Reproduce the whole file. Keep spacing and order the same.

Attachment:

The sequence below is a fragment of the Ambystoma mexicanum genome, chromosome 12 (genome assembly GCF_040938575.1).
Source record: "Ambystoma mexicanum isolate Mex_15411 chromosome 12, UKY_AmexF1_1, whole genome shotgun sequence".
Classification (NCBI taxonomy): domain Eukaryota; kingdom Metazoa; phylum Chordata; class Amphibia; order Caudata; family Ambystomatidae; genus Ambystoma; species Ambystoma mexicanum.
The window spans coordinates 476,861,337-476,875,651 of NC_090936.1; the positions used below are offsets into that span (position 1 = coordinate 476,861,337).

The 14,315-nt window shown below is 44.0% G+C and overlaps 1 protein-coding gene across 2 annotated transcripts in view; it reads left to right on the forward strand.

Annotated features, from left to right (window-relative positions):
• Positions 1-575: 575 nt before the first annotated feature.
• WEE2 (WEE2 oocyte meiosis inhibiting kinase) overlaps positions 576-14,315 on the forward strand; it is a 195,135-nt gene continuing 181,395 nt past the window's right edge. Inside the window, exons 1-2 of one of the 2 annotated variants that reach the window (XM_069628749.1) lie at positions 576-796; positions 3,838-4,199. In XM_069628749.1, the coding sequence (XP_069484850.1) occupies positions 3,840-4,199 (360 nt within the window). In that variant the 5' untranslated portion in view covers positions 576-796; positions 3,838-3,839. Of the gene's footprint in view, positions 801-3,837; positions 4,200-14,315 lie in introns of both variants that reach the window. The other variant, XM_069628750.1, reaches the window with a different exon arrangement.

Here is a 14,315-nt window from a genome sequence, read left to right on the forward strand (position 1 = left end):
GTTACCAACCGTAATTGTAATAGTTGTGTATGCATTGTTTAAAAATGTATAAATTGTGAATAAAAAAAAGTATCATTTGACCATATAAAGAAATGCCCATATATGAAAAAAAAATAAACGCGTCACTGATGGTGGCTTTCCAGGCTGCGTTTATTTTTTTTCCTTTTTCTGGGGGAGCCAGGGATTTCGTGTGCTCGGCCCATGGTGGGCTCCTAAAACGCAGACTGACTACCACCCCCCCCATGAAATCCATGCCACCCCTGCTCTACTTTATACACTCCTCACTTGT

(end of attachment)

The sequence below is a fragment of the Ambystoma mexicanum genome, chromosome 12 (genome assembly GCF_040938575.1).
Source record: "Ambystoma mexicanum isolate Mex_15411 chromosome 12, UKY_AmexF1_1, whole genome shotgun sequence".
Classification (NCBI taxonomy): domain Eukaryota; kingdom Metazoa; phylum Chordata; class Amphibia; order Caudata; family Ambystomatidae; genus Ambystoma; species Ambystoma mexicanum.
The window spans coordinates 476,861,337-476,875,651 of NC_090936.1; the positions used below are offsets into that span (position 1 = coordinate 476,861,337).

The 14,315-nt window shown below is 44.0% G+C and overlaps 1 protein-coding gene across 2 annotated transcripts in view; it reads left to right on the forward strand.

Annotated features, from left to right (window-relative positions):
• Positions 1-575: 575 nt before the first annotated feature.
• WEE2 (WEE2 oocyte meiosis inhibiting kinase) overlaps positions 576-14,315 on the forward strand; it is a 195,135-nt gene continuing 181,395 nt past the window's right edge. Inside the window, exons 1-2 of one of the 2 annotated variants that reach the window (XM_069628749.1) lie at positions 576-796; positions 3,838-4,199. In XM_069628749.1, the coding sequence (XP_069484850.1) occupies positions 3,840-4,199 (360 nt within the window). In that variant the 5' untranslated portion in view covers positions 576-796; positions 3,838-3,839. Of the gene's footprint in view, positions 801-3,837; positions 4,200-14,315 lie in introns of both variants that reach the window. The other variant, XM_069628750.1, reaches the window with a different exon arrangement.

Here is a 14,315-nt window from a genome sequence, read left to right on the forward strand (position 1 = left end):
GTTACCAACCGTAATTGTAATAGTTGTGTATGCATTGTTTAAAAATGTATAAATTGTGAATAAAAAAAAGTATCATTTGACCATATAAAGAAATGCCCATATATGAAAAAAAAATAAACGCGTCACTGATGGTGGCTTTCCAGGCTGCGTTTATTTTTTTTCCTTTTTCTGGGGGAGCCAGGGATTTCGTGTGCTCGGCCCATGGTGGGCTCCTAAAACGCAGACTGACTACCACCCCCCCCATGAAATCCATGCCACCCCTGCTCTACTTTATACACTCCTCACTTGT